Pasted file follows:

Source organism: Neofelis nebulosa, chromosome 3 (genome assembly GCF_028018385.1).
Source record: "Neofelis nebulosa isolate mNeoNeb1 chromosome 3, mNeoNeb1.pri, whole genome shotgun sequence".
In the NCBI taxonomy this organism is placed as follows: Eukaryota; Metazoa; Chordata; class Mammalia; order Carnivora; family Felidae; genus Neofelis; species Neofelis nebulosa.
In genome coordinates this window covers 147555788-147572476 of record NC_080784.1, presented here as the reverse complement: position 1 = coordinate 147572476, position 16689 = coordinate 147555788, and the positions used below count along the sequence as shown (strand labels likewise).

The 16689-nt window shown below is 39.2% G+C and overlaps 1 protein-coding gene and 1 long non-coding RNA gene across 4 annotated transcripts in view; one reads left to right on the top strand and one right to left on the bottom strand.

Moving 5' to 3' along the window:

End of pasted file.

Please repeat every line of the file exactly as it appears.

Source organism: Neofelis nebulosa, chromosome 3 (genome assembly GCF_028018385.1).
Source record: "Neofelis nebulosa isolate mNeoNeb1 chromosome 3, mNeoNeb1.pri, whole genome shotgun sequence".
In the NCBI taxonomy this organism is placed as follows: Eukaryota; Metazoa; Chordata; class Mammalia; order Carnivora; family Felidae; genus Neofelis; species Neofelis nebulosa.
In genome coordinates this window covers 147555788-147572476 of record NC_080784.1, presented here as the reverse complement: position 1 = coordinate 147572476, position 16689 = coordinate 147555788, and the positions used below count along the sequence as shown (strand labels likewise).

The 16689-nt window shown below is 39.2% G+C and overlaps 1 protein-coding gene and 1 long non-coding RNA gene across 4 annotated transcripts in view; one reads left to right on the top strand and one right to left on the bottom strand.

Moving 5' to 3' along the window: